Pollution, especially near urban areas, also remains a serious threat to these ecosystems. Fortunately, most states have enacted special laws to protect tidal marshes, but diligence is needed to assure that these protective measures are actively enforced. A swamp is any wetland dominated by woody plants. There are many different kinds of swamps, ranging from the forested Red Maple, Acer rubrum , swamps of the Northeast to the extensive bottomland hardwood forests found along the sluggish rivers of the Southeast.

Swamps are characterized by saturated soils during the growing season and standing water during certain times of the year. The highly organic soils of swamps form a thick, black, nutrient-rich environment for the growth of water-tolerant trees such as Cypress Taxodium spp. Some swamps are dominated by shrubs, such as Buttonbush or Smooth Alder.

Plants, birds, fish, and invertebrates such as freshwater shrimp, crayfish, and clams require the habitats provided by swamps. Many rare species, such as the endangered American Crocodile, depend on these ecosystems as well. Swamps may be divided into two major classes, depending on the type of vegetation present: Swamps serve vital roles in flood protection and nutrient removal. Floodplain forests are especially high in productivity and species diversity because of the rich deposits of alluvial soil from floods.

Many upland creatures depend on the abundance of food found in the lowland swamps, and valuable timber can be sustainably harvested to provide building materials for people.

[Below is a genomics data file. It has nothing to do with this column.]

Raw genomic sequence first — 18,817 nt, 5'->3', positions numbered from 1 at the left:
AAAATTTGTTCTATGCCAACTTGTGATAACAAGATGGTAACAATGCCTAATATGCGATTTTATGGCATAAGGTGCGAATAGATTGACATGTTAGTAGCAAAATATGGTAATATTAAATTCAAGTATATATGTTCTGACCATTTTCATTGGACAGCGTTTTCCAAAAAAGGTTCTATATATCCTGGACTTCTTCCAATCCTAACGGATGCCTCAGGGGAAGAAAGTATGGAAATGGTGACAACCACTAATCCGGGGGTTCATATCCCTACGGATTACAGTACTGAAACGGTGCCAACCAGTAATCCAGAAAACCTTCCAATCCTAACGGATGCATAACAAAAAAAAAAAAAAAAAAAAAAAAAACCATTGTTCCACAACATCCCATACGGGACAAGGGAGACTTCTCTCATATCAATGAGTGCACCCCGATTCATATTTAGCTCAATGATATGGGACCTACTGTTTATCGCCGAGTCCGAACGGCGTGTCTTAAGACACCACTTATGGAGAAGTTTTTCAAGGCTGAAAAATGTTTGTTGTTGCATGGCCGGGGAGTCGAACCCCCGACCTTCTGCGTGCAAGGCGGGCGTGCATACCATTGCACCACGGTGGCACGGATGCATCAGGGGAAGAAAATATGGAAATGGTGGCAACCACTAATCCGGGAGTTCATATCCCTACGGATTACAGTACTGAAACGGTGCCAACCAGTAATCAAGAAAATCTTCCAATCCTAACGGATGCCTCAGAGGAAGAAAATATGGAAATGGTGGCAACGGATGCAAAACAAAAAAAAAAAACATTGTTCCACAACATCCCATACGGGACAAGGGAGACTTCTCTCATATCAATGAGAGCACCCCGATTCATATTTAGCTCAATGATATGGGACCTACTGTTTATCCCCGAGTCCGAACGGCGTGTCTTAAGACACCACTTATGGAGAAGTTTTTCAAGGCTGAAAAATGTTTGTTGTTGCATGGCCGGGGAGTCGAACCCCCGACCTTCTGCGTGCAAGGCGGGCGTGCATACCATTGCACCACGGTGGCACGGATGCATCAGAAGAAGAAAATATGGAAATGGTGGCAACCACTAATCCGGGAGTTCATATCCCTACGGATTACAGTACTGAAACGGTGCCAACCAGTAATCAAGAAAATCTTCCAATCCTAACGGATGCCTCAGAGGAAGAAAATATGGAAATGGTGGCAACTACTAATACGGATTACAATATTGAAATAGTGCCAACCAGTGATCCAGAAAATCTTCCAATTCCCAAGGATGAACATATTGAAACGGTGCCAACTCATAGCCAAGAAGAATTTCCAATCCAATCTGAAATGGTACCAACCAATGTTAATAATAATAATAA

Due to the nutrient-rich soils present in swamps, many of these fertile woodlands have been drained and cleared for agriculture and other development. Historically, swamps have been portrayed as frightening no-man's-lands. This perception led to the vast devastation of immense tracts of swampland over the past years, such as the destruction of more than half of the legendary Great Dismal Swamp of southeastern Virginia. Forested swamps are found throughout the United States.

They are often inundated with floodwater from nearby rivers and streams. Sometimes, they are covered by many feet of very slowly moving or standing water. In very dry years they may represent the only shallow water for miles and their presence is critical to the survival of wetland-dependent species like Wood Ducks Aix sponsa , River Otters Lutra canadensis and Cottonmouth Snakes Agkistrodon piscivorus.

Bottomland hardwood swamp is a name commonly given to forested swamps in the south central United States. Shrub swamps are similar to forested swamps except that shrubby vegetation such as Buttonbush, Willow, Dogwood Cornus sp. In fact, forested and shrub swamps are often found adjacent to one another.

The soil is often water logged for much of the year and covered at times by as much as a few feet of water because this type of swamp is found along slow moving streams and in floodplains. Mangrove swamps are a type of shrub swamp dominated by mangroves that covers vast expanses of southern Florida. Bogs are one of North America's most distinctive kinds of wetlands.

They are characterized by spongy peat deposits, acidic waters and a floor covered by a thick carpet of sphagnum moss. Bogs receive all or most of their water from precipitation rather than from runoff, groundwater or streams.

As a result, bogs are low in the nutrients needed for plant growth, a condition that is enhanced by acid forming peat mosses. There are two primary ways that a bog can develop: Over time, many feet of acidic peat deposits build up in bogs of either origin. The unique and demanding physical and chemical characteristics of bogs result in the presence of plant and animal communities that demonstrate many special adaptations to low nutrient levels, waterlogged conditions, and acidic waters, such as carnivorous plants.